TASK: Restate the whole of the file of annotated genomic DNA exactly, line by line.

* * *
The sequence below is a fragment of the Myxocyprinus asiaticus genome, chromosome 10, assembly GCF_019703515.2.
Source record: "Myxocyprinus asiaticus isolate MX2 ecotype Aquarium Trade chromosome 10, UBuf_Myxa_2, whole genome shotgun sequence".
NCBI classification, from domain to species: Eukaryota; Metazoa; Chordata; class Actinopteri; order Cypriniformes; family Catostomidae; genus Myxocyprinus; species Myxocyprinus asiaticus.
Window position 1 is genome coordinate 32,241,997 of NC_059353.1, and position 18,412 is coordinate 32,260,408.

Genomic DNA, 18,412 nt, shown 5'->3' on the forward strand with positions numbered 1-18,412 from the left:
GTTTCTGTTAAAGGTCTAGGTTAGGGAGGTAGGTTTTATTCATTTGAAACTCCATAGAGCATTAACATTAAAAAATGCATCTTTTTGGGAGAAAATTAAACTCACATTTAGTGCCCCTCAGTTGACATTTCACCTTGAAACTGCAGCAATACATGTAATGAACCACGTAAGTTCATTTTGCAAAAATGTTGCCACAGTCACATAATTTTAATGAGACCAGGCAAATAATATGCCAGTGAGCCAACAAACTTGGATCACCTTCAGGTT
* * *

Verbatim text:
The sequence below is a fragment of the Myxocyprinus asiaticus genome, chromosome 10, assembly GCF_019703515.2.
Source record: "Myxocyprinus asiaticus isolate MX2 ecotype Aquarium Trade chromosome 10, UBuf_Myxa_2, whole genome shotgun sequence".
NCBI classification, from domain to species: Eukaryota; Metazoa; Chordata; class Actinopteri; order Cypriniformes; family Catostomidae; genus Myxocyprinus; species Myxocyprinus asiaticus.
Window position 1 is genome coordinate 32,241,997 of NC_059353.1, and position 18,412 is coordinate 32,260,408.

Genomic DNA, 18,412 nt, shown 5'->3' on the forward strand with positions numbered 1-18,412 from the left:
GTTTCTGTTAAAGGTCTAGGTTAGGGAGGTAGGTTTTATTCATTTGAAACTCCATAGAGCATTAACATTAAAAAATGCATCTTTTTGGGAGAAAATTAAACTCACATTTAGTGCCCCTCAGTTGACATTTCACCTTGAAACTGCAGCAATACATGTAATGAACCACGTAAGTTCATTTTGCAAAAATGTTGCCACAGTCACATAATTTTAATGAGACCAGGCAAATAATATGCCAGTGAGCCAACAAACTTGGATCACCTTCAGGTT